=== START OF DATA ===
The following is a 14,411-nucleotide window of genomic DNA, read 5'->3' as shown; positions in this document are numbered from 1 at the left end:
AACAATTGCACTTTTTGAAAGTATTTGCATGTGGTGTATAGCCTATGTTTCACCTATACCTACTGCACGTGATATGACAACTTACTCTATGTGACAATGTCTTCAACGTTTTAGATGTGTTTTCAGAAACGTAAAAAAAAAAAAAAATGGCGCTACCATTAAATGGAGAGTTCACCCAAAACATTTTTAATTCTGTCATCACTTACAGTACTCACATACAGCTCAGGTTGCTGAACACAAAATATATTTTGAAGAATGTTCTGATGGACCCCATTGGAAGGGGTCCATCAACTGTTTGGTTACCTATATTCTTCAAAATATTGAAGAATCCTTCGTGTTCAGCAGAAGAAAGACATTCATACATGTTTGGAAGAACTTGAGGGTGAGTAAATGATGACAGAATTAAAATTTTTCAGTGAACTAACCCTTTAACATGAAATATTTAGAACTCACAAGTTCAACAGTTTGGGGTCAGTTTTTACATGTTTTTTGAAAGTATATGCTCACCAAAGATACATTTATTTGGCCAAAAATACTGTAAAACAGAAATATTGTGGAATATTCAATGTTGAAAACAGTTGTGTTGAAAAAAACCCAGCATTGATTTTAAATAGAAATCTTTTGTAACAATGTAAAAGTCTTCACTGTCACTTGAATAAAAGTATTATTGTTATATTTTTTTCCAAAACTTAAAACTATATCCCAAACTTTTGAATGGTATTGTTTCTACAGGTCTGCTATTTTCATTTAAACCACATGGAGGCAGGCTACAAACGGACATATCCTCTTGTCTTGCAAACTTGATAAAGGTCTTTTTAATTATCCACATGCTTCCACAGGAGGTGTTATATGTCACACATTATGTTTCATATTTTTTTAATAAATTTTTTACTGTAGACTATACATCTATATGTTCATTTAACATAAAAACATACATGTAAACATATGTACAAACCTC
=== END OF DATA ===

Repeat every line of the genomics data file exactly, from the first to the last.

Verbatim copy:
The following is a 14,411-nucleotide window of genomic DNA, read 5'->3' as shown; positions in this document are numbered from 1 at the left end:
AACAATTGCACTTTTTGAAAGTATTTGCATGTGGTGTATAGCCTATGTTTCACCTATACCTACTGCACGTGATATGACAACTTACTCTATGTGACAATGTCTTCAACGTTTTAGATGTGTTTTCAGAAACGTAAAAAAAAAAAAAAATGGCGCTACCATTAAATGGAGAGTTCACCCAAAACATTTTTAATTCTGTCATCACTTACAGTACTCACATACAGCTCAGGTTGCTGAACACAAAATATATTTTGAAGAATGTTCTGATGGACCCCATTGGAAGGGGTCCATCAACTGTTTGGTTACCTATATTCTTCAAAATATTGAAGAATCCTTCGTGTTCAGCAGAAGAAAGACATTCATACATGTTTGGAAGAACTTGAGGGTGAGTAAATGATGACAGAATTAAAATTTTTCAGTGAACTAACCCTTTAACATGAAATATTTAGAACTCACAAGTTCAACAGTTTGGGGTCAGTTTTTACATGTTTTTTGAAAGTATATGCTCACCAAAGATACATTTATTTGGCCAAAAATACTGTAAAACAGAAATATTGTGGAATATTCAATGTTGAAAACAGTTGTGTTGAAAAAAACCCAGCATTGATTTTAAATAGAAATCTTTTGTAACAATGTAAAAGTCTTCACTGTCACTTGAATAAAAGTATTATTGTTATATTTTTTTCCAAAACTTAAAACTATATCCCAAACTTTTGAATGGTATTGTTTCTACAGGTCTGCTATTTTCATTTAAACCACATGGAGGCAGGCTACAAACGGACATATCCTCTTGTCTTGCAAACTTGATAAAGGTCTTTTTAATTATCCACATGCTTCCACAGGAGGTGTTATATGTCACACATTATGTTTCATATTTTTTTAATAAATTTTTTACTGTAGACTATACATCTATATGTTCATTTAACATAAAAACATACATGTAAACATATGTACAAACCTC